“He died this morning of complications of the diabetes he had,” said a source at his Spanish publisher, Anagrama, who asked not to be identified.
Sharpe, who wrote 16 best-selling novels, died in the coastal town of Llafranc, Catalonia, where he had lived since the late 1980s, the source said.
He divided his time between Spain and Cambridge, England, according to his US publisher Random House.
Considered by many fans as Britain’s funniest writer, Sharpe created the anti-hero Henry Wilt, a polytechnic lecturer in literature frustrated by his home life, his students and the labyrinthine academic rivalries he faced at work.
Six novels chronicling Wilt’s riotous life, in which he plots to murder his wife, struggles with international terrorism and finds himself suspected of drug trafficking, drew a huge audience.
Sharpe was educated at Lancing College and Pembroke College in Cambridge and moved to South Africa in 1951 after serving with the Marines.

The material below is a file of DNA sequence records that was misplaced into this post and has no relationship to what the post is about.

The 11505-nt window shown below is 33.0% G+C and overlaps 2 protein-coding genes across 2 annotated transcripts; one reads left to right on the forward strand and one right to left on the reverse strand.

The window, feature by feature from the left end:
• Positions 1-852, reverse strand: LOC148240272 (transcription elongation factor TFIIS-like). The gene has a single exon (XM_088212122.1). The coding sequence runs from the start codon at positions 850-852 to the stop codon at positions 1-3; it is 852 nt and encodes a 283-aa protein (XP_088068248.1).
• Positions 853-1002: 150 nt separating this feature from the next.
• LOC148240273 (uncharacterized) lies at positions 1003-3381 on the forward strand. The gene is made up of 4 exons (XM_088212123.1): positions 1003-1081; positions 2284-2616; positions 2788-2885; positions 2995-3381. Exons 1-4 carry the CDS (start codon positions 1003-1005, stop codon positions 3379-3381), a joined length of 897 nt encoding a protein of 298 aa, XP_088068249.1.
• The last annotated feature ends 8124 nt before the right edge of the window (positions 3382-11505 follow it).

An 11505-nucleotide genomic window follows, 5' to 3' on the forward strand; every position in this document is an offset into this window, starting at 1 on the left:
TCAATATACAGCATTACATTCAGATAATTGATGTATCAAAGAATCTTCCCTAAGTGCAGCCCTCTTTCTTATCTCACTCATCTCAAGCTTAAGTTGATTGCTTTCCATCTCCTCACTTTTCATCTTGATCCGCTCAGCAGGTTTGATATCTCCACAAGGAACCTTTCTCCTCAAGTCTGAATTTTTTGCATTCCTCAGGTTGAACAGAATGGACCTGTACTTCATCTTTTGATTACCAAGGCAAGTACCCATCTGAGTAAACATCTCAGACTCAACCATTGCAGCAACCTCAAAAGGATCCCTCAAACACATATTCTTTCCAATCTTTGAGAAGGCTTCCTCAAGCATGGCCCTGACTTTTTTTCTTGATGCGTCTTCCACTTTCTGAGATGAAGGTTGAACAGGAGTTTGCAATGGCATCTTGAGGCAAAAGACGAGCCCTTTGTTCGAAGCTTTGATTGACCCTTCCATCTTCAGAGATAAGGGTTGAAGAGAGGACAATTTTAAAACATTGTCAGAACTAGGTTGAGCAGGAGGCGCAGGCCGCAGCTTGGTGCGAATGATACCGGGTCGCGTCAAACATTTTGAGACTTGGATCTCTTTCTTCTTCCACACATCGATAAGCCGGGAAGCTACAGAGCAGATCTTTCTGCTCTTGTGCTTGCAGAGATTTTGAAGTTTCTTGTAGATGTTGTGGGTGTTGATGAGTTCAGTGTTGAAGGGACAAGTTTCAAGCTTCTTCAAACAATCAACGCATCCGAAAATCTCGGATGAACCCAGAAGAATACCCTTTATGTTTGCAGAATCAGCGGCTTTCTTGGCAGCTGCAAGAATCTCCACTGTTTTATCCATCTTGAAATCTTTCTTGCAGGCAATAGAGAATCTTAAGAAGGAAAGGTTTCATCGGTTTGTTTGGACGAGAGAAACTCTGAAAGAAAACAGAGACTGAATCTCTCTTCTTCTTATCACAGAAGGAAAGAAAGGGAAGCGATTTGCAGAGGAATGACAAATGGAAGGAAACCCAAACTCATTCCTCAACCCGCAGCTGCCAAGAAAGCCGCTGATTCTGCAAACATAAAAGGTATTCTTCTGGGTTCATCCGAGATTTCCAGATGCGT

Many critics consider his first two books, Riotous Assembly and Indecent Exposure, to be among his finest, both lampooning society in South Africa.
Two top sellers were made into television series: Porterhouse Blue, about the academically mediocre Porterhouse College, and Blott on the Landscape, which recounts the fight of a gardner, Blott, to prevent a motorway being laid though picturesque rural England.
Sharpe, who was married, was a history lecturer at the Cambridge College of Arts and Technology from 1963 to 1972.
He was awarded the 13th Grand Prix de l’Humour Noir Xavier Forneret in 1986 and the inaugural BBK La Risa de Bilbao Prize in 2010.